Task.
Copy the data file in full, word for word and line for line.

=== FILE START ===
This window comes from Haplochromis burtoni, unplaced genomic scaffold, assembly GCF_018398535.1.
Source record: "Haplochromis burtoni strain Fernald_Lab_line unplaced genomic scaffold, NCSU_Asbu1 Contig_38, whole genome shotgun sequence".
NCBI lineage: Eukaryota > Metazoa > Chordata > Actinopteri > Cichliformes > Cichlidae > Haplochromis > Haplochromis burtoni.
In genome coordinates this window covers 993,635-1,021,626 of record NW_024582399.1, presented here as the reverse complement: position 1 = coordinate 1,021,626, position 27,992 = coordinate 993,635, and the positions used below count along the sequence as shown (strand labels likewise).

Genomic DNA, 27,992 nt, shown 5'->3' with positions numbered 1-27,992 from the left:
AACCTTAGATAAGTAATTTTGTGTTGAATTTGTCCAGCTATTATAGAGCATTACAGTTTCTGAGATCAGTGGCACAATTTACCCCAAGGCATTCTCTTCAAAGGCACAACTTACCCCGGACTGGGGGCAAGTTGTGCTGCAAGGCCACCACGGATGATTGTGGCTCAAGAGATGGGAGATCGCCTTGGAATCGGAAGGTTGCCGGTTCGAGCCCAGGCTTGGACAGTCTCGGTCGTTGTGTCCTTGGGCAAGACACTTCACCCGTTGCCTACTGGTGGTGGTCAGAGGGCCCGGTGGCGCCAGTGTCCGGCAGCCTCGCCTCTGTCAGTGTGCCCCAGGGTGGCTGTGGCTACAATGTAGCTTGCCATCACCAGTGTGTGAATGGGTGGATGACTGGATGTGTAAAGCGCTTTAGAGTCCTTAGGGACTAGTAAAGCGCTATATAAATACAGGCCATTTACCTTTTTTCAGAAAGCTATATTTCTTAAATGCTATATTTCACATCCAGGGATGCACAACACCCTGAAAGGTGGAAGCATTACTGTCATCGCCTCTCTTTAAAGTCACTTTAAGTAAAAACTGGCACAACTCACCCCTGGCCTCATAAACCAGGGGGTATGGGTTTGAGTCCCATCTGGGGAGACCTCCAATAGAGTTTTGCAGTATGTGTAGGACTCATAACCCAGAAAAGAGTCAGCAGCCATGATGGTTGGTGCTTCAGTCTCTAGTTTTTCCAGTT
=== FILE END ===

This window comes from Haplochromis burtoni, unplaced genomic scaffold, assembly GCF_018398535.1.
Source record: "Haplochromis burtoni strain Fernald_Lab_line unplaced genomic scaffold, NCSU_Asbu1 Contig_38, whole genome shotgun sequence".
NCBI lineage: Eukaryota > Metazoa > Chordata > Actinopteri > Cichliformes > Cichlidae > Haplochromis > Haplochromis burtoni.
In genome coordinates this window covers 993,635-1,021,626 of record NW_024582399.1, presented here as the reverse complement: position 1 = coordinate 1,021,626, position 27,992 = coordinate 993,635, and the positions used below count along the sequence as shown (strand labels likewise).

Genomic DNA, 27,992 nt, shown 5'->3' with positions numbered 1-27,992 from the left:
AACCTTAGATAAGTAATTTTGTGTTGAATTTGTCCAGCTATTATAGAGCATTACAGTTTCTGAGATCAGTGGCACAATTTACCCCAAGGCATTCTCTTCAAAGGCACAACTTACCCCGGACTGGGGGCAAGTTGTGCTGCAAGGCCACCACGGATGATTGTGGCTCAAGAGATGGGAGATCGCCTTGGAATCGGAAGGTTGCCGGTTCGAGCCCAGGCTTGGACAGTCTCGGTCGTTGTGTCCTTGGGCAAGACACTTCACCCGTTGCCTACTGGTGGTGGTCAGAGGGCCCGGTGGCGCCAGTGTCCGGCAGCCTCGCCTCTGTCAGTGTGCCCCAGGGTGGCTGTGGCTACAATGTAGCTTGCCATCACCAGTGTGTGAATGGGTGGATGACTGGATGTGTAAAGCGCTTTAGAGTCCTTAGGGACTAGTAAAGCGCTATATAAATACAGGCCATTTACCTTTTTTCAGAAAGCTATATTTCTTAAATGCTATATTTCACATCCAGGGATGCACAACACCCTGAAAGGTGGAAGCATTACTGTCATCGCCTCTCTTTAAAGTCACTTTAAGTAAAAACTGGCACAACTCACCCCTGGCCTCATAAACCAGGGGGTATGGGTTTGAGTCCCATCTGGGGAGACCTCCAATAGAGTTTTGCAGTATGTGTAGGACTCATAACCCAGAAAAGAGTCAGCAGCCATGATGGTTGGTGCTTCAGTCTCTAGTTTTTCCAGTT